WPWA originally produced these river route maps for the Wood and Pawcatuck Rivers back in 2012. The maps were updated in 2020 to reflect changes made to the rivers thanks to several river restoration projects conducted by WPWA and its partners. The Wood River maps were created through a partnership between the Rhode Island Blueways Alliance, the Narragansett Bay Estuary Program, and the Wood-Pawcatuck Watershed Association, and funded by a grant from the Rhode Island Foundation. The Pawcatuck River maps were created by WPWA. The beautiful full color maps are in PDF format and can be downloaded for free below. They include information about put-ins and take-outs, parking, dams and portaging. You will also find information about the local history, both natural and human. To find other free downloadable maps for watersheds around southern New England visit the Rhode Island Blueways Alliance website.
Upper Wood River Paddle
The Upper Wood River paddle starts at Ten Rod Road (Rte 165) in Exeter and goes 7.5 miles south to Wyoming Pond in Hopkinton, with a portage at the Barberville Dam. For much of the paddle the river winds through the deep forest of Arcadia Management Area. Besides the class I whitewater sections, good maneuvering skills are required to navigate around the many twists, turns and obstacles in the river, so this paddle is recommended for “intermediate plus” and experienced paddlers. See the map for an alternate option that is all on flatwater.
Upper Wood River Paddle Map (Adobe Acrobat format)
Lower Wood River Paddle
The Lower Wood River paddle starts in Hope Valley, below Wyoming Pond, and goes 9 mile south to Alton Pond, just above where the Wood River flows into the Pawcatuck River. There are at least two portages around dams on this paddle, and a USGS gaging weir to maneuver over or portage around. One dam and the USGS weir can be avoided by putting in at the Switch Road Access, which reduces the paddle to 7.5 miles. For much of the route the river winds past wooded banks, often covered in mountain laurel, swamp azalea, silky dogwood, and swamp rose. The fast moving water and many obstacles in this section require good boat control, so this paddle is recommended for intermediate and experienced paddlers.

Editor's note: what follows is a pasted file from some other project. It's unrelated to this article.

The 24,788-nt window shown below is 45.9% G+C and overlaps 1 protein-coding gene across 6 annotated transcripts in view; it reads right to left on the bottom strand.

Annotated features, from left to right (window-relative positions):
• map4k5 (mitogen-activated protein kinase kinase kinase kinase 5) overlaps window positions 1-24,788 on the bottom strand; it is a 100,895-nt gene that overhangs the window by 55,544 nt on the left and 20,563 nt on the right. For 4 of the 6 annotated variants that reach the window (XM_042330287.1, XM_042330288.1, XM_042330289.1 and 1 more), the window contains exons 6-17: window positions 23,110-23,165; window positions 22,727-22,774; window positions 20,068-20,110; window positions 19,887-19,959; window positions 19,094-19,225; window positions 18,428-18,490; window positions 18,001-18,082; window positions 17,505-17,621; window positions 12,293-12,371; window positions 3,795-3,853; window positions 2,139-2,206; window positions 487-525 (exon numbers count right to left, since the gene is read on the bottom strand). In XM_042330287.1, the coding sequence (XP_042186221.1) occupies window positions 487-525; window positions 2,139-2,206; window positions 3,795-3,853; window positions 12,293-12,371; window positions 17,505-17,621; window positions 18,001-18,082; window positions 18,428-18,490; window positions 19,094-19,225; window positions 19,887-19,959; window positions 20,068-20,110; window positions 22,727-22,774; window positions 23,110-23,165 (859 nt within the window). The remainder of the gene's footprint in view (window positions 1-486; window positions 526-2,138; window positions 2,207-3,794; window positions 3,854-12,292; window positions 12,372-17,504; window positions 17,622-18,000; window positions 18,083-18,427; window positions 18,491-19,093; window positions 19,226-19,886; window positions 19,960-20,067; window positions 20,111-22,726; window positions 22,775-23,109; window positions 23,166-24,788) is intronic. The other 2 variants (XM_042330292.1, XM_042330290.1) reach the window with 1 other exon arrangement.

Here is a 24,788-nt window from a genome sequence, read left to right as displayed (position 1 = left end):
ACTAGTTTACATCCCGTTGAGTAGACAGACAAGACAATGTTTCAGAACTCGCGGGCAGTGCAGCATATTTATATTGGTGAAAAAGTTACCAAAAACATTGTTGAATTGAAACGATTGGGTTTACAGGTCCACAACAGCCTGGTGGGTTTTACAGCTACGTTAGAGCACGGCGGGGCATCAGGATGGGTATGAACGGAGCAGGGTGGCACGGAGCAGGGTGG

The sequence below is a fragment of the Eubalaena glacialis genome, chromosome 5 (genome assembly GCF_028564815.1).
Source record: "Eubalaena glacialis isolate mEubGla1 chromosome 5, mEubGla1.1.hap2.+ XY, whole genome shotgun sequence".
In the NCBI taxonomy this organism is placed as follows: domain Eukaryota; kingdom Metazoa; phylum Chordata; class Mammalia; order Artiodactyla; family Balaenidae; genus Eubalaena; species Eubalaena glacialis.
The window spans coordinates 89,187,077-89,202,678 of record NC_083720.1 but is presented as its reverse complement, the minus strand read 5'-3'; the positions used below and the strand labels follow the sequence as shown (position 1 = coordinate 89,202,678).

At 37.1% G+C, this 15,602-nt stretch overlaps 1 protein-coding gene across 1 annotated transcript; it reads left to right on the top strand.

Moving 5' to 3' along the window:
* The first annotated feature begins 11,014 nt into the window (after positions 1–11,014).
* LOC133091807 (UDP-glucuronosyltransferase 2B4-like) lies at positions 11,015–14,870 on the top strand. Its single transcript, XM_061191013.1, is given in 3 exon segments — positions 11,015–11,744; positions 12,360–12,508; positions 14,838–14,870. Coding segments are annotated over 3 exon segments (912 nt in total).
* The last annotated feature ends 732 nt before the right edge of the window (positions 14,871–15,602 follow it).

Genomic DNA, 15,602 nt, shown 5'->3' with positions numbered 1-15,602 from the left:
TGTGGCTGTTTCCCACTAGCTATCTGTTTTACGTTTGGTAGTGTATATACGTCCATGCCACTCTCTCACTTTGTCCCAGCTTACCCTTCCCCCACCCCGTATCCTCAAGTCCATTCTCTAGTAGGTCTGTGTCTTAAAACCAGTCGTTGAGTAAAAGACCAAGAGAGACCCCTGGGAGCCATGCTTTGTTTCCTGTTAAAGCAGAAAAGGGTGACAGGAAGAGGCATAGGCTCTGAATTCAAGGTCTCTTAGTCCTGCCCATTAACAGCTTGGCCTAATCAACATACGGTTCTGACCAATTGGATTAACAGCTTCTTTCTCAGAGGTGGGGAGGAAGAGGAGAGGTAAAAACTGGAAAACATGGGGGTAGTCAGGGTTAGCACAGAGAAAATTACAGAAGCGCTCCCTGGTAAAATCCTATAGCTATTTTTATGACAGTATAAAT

Lower Wood River Paddle Map (Adobe Acrobat format)
Pawcatuck River: Taylor’s Landing to Biscuit City Landing
This paddle begins at the DEM fishing access at Taylor’s Landing in Kingston and goes about 8 miles to DEM’s fishing access at Biscuit City Landing in Richmond. This paddle actually starts in the Chipuxet River upstream of Worden Pond and is very sinuous (undefined river channel) as it passes through the open marshland of the Great Swamp Management Area. WPWA does not conduct blowdown tree removal on this first section of the paddle. Be prepared to portage around fallen trees and beaver dams. The Chipuxet ends at the open water of Worden Pond for a 1.5 – 2 mile paddle, which can be a windy and difficult crossing. You may either take out at the DEM boat ramp area at the southern end of the pond, or cross the pond to the west shore where locating the beginning of the Pawcatuck River can be difficult. The Pawcatuck River to Biscuit City Landing section is also a very sinuous but interesting paddle. This entire river route is fraught with beaver dams which are dangerous to portage, the sinuosity and length of the paddle, along with the pond crossing put it in the Intermediate/Advanced category.